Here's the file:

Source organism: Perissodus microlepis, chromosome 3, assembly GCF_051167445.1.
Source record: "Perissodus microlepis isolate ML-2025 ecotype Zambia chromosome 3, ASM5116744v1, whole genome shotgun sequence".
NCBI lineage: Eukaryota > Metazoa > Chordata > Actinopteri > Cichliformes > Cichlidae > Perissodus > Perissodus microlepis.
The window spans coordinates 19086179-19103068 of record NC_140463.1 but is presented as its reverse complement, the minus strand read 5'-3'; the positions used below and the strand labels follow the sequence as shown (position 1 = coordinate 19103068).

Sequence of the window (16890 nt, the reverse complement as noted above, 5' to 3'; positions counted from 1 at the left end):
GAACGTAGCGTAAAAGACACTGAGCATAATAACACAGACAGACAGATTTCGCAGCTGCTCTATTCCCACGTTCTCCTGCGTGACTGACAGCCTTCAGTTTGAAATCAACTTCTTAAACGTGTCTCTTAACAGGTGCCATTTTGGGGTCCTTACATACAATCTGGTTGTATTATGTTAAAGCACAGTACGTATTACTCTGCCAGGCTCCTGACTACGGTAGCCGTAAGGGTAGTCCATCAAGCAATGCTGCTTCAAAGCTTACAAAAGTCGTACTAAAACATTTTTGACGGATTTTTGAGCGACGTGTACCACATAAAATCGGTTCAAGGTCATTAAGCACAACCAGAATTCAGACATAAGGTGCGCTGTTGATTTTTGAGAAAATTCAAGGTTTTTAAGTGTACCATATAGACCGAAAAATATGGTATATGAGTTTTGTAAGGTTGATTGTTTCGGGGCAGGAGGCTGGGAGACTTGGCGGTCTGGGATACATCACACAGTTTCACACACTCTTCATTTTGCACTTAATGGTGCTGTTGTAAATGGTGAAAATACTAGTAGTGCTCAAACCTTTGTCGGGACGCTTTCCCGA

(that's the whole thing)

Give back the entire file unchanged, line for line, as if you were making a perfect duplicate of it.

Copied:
Source organism: Perissodus microlepis, chromosome 3, assembly GCF_051167445.1.
Source record: "Perissodus microlepis isolate ML-2025 ecotype Zambia chromosome 3, ASM5116744v1, whole genome shotgun sequence".
NCBI lineage: Eukaryota > Metazoa > Chordata > Actinopteri > Cichliformes > Cichlidae > Perissodus > Perissodus microlepis.
The window spans coordinates 19086179-19103068 of record NC_140463.1 but is presented as its reverse complement, the minus strand read 5'-3'; the positions used below and the strand labels follow the sequence as shown (position 1 = coordinate 19103068).

Sequence of the window (16890 nt, the reverse complement as noted above, 5' to 3'; positions counted from 1 at the left end):
GAACGTAGCGTAAAAGACACTGAGCATAATAACACAGACAGACAGATTTCGCAGCTGCTCTATTCCCACGTTCTCCTGCGTGACTGACAGCCTTCAGTTTGAAATCAACTTCTTAAACGTGTCTCTTAACAGGTGCCATTTTGGGGTCCTTACATACAATCTGGTTGTATTATGTTAAAGCACAGTACGTATTACTCTGCCAGGCTCCTGACTACGGTAGCCGTAAGGGTAGTCCATCAAGCAATGCTGCTTCAAAGCTTACAAAAGTCGTACTAAAACATTTTTGACGGATTTTTGAGCGACGTGTACCACATAAAATCGGTTCAAGGTCATTAAGCACAACCAGAATTCAGACATAAGGTGCGCTGTTGATTTTTGAGAAAATTCAAGGTTTTTAAGTGTACCATATAGACCGAAAAATATGGTATATGAGTTTTGTAAGGTTGATTGTTTCGGGGCAGGAGGCTGGGAGACTTGGCGGTCTGGGATACATCACACAGTTTCACACACTCTTCATTTTGCACTTAATGGTGCTGTTGTAAATGGTGAAAATACTAGTAGTGCTCAAACCTTTGTCGGGACGCTTTCCCGA